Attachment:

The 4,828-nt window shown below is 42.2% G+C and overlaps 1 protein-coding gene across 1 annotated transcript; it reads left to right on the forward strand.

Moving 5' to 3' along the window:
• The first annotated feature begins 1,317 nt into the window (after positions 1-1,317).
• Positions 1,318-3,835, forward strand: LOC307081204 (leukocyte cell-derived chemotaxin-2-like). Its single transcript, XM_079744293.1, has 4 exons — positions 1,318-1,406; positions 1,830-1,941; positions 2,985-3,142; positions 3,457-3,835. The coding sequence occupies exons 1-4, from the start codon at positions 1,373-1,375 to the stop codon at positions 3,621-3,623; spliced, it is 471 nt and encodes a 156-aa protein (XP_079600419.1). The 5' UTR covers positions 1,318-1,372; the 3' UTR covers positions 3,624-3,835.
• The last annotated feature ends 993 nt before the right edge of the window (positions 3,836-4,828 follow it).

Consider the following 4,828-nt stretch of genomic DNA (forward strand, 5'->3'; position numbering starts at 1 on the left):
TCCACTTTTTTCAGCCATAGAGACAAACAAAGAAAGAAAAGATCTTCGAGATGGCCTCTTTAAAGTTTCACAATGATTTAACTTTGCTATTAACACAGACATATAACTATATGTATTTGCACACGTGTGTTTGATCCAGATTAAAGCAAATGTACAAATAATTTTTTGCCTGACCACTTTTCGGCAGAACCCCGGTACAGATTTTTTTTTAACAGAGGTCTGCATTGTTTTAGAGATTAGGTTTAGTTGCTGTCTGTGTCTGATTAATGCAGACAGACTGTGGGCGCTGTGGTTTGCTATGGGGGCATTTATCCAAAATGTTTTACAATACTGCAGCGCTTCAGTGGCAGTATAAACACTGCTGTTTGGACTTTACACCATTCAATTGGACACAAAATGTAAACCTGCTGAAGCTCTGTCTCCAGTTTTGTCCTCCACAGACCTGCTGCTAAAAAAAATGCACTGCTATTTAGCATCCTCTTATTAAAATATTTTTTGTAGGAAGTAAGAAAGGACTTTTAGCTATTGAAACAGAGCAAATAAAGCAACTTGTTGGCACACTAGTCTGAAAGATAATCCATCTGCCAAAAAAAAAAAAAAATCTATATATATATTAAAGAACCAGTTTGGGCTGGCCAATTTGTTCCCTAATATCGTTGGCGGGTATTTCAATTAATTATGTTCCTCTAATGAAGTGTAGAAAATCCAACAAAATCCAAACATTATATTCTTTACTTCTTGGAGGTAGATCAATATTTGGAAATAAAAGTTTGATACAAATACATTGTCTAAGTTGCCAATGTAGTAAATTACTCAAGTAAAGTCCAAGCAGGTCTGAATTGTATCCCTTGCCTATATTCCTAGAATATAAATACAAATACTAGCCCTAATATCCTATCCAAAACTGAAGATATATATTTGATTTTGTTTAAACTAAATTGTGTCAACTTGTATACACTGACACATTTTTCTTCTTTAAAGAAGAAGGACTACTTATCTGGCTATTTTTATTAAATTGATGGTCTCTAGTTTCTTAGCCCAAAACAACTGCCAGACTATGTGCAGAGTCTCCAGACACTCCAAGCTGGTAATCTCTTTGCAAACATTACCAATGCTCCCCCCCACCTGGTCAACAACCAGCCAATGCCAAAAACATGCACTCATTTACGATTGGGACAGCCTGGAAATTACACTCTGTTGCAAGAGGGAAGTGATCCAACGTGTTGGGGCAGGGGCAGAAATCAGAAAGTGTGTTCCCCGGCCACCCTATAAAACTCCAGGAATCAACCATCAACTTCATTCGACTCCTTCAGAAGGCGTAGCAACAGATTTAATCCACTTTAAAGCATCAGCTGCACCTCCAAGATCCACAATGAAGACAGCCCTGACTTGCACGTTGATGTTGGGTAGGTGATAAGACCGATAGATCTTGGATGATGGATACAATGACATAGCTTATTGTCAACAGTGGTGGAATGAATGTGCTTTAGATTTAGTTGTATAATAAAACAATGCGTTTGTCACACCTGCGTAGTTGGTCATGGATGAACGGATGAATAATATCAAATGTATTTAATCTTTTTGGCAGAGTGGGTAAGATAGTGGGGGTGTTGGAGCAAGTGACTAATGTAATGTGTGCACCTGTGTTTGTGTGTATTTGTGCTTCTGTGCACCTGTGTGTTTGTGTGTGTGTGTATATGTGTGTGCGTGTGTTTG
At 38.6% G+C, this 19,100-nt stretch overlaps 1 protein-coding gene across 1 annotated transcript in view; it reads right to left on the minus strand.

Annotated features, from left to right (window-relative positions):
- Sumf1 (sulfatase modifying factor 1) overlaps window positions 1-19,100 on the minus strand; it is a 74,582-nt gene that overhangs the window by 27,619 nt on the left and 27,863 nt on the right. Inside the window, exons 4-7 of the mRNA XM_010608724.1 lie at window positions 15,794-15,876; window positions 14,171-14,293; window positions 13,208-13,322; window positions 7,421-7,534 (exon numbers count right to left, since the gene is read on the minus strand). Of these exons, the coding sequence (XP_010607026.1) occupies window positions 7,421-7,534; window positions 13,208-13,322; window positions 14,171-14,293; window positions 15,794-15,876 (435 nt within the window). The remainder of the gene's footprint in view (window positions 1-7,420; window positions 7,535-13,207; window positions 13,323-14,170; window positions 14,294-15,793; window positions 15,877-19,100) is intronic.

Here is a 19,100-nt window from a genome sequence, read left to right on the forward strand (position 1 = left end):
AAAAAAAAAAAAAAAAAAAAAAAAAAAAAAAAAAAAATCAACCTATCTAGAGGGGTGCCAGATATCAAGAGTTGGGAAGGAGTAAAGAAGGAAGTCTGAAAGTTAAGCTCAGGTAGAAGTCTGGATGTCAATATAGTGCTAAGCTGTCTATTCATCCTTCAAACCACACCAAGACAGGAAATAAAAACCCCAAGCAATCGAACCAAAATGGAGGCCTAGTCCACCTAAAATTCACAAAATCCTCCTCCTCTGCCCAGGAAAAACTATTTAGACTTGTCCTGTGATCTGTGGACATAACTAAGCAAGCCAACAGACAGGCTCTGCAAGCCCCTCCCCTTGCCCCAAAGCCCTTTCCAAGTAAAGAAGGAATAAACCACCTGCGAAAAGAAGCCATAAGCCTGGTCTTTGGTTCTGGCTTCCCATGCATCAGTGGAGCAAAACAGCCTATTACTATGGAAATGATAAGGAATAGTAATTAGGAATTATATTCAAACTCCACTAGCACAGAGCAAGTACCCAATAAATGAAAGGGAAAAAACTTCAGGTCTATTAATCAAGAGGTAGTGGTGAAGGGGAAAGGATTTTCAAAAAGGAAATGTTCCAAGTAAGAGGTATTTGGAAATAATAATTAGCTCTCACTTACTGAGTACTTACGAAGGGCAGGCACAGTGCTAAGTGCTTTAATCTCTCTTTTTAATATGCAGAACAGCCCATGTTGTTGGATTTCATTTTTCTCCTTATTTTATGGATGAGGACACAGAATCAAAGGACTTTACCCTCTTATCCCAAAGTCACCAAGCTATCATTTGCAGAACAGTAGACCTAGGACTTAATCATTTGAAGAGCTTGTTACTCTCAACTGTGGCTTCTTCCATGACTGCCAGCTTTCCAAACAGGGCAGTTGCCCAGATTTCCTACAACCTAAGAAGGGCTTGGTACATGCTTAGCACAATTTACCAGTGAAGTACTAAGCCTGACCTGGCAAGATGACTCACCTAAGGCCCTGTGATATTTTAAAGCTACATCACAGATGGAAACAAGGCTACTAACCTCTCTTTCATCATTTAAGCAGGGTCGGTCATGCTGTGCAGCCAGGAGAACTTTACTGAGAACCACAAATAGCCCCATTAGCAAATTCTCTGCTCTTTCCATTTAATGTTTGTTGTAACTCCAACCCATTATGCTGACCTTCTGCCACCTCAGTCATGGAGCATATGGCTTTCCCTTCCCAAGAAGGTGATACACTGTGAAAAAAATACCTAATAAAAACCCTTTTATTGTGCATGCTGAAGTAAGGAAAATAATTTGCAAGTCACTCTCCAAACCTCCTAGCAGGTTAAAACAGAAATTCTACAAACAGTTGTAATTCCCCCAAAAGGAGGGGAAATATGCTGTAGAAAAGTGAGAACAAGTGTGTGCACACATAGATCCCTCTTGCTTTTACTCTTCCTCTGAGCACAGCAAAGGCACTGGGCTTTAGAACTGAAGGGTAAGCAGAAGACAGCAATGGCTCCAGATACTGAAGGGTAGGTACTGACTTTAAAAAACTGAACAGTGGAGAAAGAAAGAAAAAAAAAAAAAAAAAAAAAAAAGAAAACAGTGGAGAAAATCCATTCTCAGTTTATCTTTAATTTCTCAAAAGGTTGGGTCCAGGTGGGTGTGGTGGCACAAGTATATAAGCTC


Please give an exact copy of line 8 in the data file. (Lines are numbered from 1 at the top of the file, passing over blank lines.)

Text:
At 38.6% G+C, this 19,100-nt stretch overlaps 1 protein-coding gene across 1 annotated transcript in view; it reads right to left on the minus strand.